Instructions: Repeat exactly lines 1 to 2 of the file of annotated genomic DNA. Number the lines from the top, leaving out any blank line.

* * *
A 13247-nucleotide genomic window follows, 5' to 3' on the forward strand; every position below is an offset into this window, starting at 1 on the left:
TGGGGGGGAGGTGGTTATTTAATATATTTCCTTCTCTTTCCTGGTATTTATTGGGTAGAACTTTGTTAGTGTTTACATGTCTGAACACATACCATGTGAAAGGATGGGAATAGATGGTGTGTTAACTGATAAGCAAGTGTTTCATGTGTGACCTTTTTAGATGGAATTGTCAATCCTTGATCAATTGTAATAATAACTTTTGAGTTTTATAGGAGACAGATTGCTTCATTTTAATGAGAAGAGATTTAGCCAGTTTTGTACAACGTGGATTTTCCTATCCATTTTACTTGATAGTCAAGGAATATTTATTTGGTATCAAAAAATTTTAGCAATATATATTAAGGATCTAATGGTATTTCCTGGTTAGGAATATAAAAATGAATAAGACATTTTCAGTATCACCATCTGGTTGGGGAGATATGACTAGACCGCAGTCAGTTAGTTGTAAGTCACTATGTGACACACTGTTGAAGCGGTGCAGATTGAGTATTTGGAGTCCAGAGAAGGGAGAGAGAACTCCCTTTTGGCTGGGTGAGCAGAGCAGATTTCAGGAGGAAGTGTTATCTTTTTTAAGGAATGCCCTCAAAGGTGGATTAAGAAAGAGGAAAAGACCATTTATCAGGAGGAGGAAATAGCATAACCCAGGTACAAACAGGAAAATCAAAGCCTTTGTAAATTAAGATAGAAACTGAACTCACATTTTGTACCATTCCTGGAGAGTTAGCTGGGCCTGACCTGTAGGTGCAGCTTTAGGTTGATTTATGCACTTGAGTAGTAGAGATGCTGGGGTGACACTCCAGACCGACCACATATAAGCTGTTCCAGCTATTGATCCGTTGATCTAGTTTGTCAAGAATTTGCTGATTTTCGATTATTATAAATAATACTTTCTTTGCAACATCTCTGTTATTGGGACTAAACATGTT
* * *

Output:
A 13247-nucleotide genomic window follows, 5' to 3' on the forward strand; every position below is an offset into this window, starting at 1 on the left:
TGGGGGGGAGGTGGTTATTTAATATATTTCCTTCTCTTTCCTGGTATTTATTGGGTAGAACTTTGTTAGTGTTTACATGTCTGAACACATACCATGTGAAAGGATGGGAATAGATGGTGTGTTAACTGATAAGCAAGTGTTTCATGTGTGACCTTTTTAGATGGAATTGTCAATCCTTGATCAATTGTAATAATAACTTTTGAGTTTTATAGGAGACAGATTGCTTCATTTTAATGAGAAGAGATTTAGCCAGTTTTGTACAACGTGGATTTTCCTATCCATTTTACTTGATAGTCAAGGAATATTTATTTGGTATCAAAAAATTTTAGCAATATATATTAAGGATCTAATGGTATTTCCTGGTTAGGAATATAAAAATGAATAAGACATTTTCAGTATCACCATCTGGTTGGGGAGATATGACTAGACCGCAGTCAGTTAGTTGTAAGTCACTATGTGACACACTGTTGAAGCGGTGCAGATTGAGTATTTGGAGTCCAGAGAAGGGAGAGAGAACTCCCTTTTGGCTGGGTGAGCAGAGCAGATTTCAGGAGGAAGTGTTATCTTTTTTAAGGAATGCCCTCAAAGGTGGATTAAGAAAGAGGAAAAGACCATTTATCAGGAGGAGGAAATAGCATAACCCAGGTACAAACAGGAAAATCAAAGCCTTTGTAAATTAAGATAGAAACTGAACTCACATTTTGTACCATTCCTGGAGAGTTAGCTGGGCCTGACCTGTAGGTGCAGCTTTAGGTTGATTTATGCACTTGAGTAGTAGAGATGCTGGGGTGACACTCCAGACCGACCACATATAAGCTGTTCCAGCTATTGATCCGTTGATCTAGTTTGTCAAGAATTTGCTGATTTTCGATTATTATAAATAATACTTTCTTTGCAACATCTCTGTTATTGGGACTAAACATGTT